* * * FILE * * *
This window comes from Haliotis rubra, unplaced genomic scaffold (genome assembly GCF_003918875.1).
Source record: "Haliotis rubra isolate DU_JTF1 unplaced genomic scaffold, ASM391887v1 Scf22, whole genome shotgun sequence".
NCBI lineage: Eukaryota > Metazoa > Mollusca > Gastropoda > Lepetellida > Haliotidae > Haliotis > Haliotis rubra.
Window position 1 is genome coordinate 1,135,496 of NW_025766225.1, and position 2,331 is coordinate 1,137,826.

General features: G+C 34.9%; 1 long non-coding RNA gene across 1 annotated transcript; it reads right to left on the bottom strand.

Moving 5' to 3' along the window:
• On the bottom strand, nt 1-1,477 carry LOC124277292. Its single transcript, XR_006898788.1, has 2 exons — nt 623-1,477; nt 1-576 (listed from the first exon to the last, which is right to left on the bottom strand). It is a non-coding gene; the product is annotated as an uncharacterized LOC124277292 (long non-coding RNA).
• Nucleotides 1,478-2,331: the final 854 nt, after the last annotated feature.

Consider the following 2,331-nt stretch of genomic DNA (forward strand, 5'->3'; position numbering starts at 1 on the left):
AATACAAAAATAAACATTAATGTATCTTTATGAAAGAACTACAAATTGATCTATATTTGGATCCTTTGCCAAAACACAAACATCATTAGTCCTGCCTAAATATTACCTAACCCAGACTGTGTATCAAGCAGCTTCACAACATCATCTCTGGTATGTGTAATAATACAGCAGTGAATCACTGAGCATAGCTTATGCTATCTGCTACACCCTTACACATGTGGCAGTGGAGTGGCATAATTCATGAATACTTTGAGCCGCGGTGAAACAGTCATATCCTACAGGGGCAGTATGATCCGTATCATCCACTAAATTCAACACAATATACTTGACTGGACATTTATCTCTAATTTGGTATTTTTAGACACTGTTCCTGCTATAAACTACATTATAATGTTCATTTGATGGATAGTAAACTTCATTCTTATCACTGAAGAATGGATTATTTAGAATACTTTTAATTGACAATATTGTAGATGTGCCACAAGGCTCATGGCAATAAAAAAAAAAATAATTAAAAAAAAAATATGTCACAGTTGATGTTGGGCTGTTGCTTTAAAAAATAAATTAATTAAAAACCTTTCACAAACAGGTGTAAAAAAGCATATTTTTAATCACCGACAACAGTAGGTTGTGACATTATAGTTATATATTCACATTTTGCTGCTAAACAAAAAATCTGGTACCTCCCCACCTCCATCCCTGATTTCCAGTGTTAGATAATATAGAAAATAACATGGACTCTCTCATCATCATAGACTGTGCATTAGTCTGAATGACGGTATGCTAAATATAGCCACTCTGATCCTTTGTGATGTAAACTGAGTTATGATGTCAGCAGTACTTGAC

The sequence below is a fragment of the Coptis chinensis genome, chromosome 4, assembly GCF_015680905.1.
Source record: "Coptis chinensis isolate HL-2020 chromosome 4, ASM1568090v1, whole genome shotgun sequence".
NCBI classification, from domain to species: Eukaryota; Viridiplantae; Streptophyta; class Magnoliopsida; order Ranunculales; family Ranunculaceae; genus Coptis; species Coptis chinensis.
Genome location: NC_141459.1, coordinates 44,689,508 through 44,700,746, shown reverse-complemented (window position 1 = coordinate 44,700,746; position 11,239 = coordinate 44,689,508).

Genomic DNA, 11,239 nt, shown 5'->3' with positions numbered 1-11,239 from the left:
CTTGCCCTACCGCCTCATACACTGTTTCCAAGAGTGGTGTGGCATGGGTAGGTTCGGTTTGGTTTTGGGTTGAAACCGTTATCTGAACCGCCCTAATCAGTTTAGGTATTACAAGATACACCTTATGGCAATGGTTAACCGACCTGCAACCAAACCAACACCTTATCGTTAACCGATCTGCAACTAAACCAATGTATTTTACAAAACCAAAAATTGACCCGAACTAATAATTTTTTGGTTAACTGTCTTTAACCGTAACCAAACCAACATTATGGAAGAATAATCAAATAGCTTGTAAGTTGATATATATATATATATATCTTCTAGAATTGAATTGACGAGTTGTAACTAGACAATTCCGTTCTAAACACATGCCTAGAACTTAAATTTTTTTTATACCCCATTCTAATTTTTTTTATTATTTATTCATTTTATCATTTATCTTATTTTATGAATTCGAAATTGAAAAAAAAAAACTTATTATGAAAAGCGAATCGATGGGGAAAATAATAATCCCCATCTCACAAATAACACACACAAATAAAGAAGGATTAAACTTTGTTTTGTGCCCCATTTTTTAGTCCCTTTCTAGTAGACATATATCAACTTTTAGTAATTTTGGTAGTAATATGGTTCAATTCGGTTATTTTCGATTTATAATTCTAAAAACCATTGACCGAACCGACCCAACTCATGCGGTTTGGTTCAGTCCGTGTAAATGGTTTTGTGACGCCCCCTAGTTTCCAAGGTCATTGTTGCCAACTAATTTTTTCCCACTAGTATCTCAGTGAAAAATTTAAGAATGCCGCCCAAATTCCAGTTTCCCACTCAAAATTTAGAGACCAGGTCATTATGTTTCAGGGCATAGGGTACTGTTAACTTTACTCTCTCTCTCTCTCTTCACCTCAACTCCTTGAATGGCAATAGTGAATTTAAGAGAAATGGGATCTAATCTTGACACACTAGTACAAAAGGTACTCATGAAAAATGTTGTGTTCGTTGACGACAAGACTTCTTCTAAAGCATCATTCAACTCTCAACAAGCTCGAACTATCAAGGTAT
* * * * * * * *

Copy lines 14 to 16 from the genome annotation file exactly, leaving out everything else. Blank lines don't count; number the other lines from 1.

Genome location: NC_141459.1, coordinates 44,689,508 through 44,700,746, shown reverse-complemented (window position 1 = coordinate 44,700,746; position 11,239 = coordinate 44,689,508).

Genomic DNA, 11,239 nt, shown 5'->3' with positions numbered 1-11,239 from the left:
CTTGCCCTACCGCCTCATACACTGTTTCCAAGAGTGGTGTGGCATGGGTAGGTTCGGTTTGGTTTTGGGTTGAAACCGTTATCTGAACCGCCCTAATCAGTTTAGGTATTACAAGATACACCTTATGGCAATGGTTAACCGACCTGCAACCAAACCAACACCTTATCGTTAACCGATCTGCAACTAAACCAATGTATTTTACAAAACCAAAAATTGACCCGAACTAATAATTTTTTGGTTAACTGTCTTTAACCGTAACCAAACCAACATTATGGAAGAATAATCAAATAGCTTGTAAGTTGATATATATATATATATATCTTCTAGAATTGAATTGACGAGTTGTAACTAGACAATTCCGTTCTAAACACATGCCTAGAACTTAAATTTTTTTTATACCCCATTCTAATTTTTTTTATTATTTATTCATTTTATCATTTATCTTATTTTATGAATTCGAAATTGAAAAAAAAAAACTTATTATGAAAAGCGAATCGATGGGGAAAATAATAATCCCCATCTCACAAATAACACACACAAATAAAGAAGGATTAAACTTTGTTTTGTGCCCCATTTTTTAGTCCCTTTCTAGTAGACATATATCAACTTTTAGTAATTTTGGTAGTAATATGGTTCAATTCGGTTATTTTCGATTTATAATTCTAAAAACCATTGACCGAACCGACCCAACTCATGCGGTTTGGTTCAGTCCGTGTAAATGGTTTTGTGACGCCCCCTAGTTTCCAAGGTCATTGTTGCCAACTAATTTTTTCCCACTAGTATCTCAGTGAAAAATTTAAGAATGCCGCCCAAATTCCAGTTTCCCACTCAAAATTTAGAGACCAGGTCATTATGTTTCAGGGCATAGGGTACTGTTAACTTTACTCTCTCTCTCTCTCTTCACCTCAACTCCTTGAATGGCAATAGTGAATTTAAGAGAAATGGGATCTAATCTTGACACACTAGTACAAAAGGTACTCATGAAAAATGTTGTGTTCGTTGACGACAAGACTTCTTCTAAAGCATCATTCAACTCTCAACAAGCTCGAACTATCAAGGTAT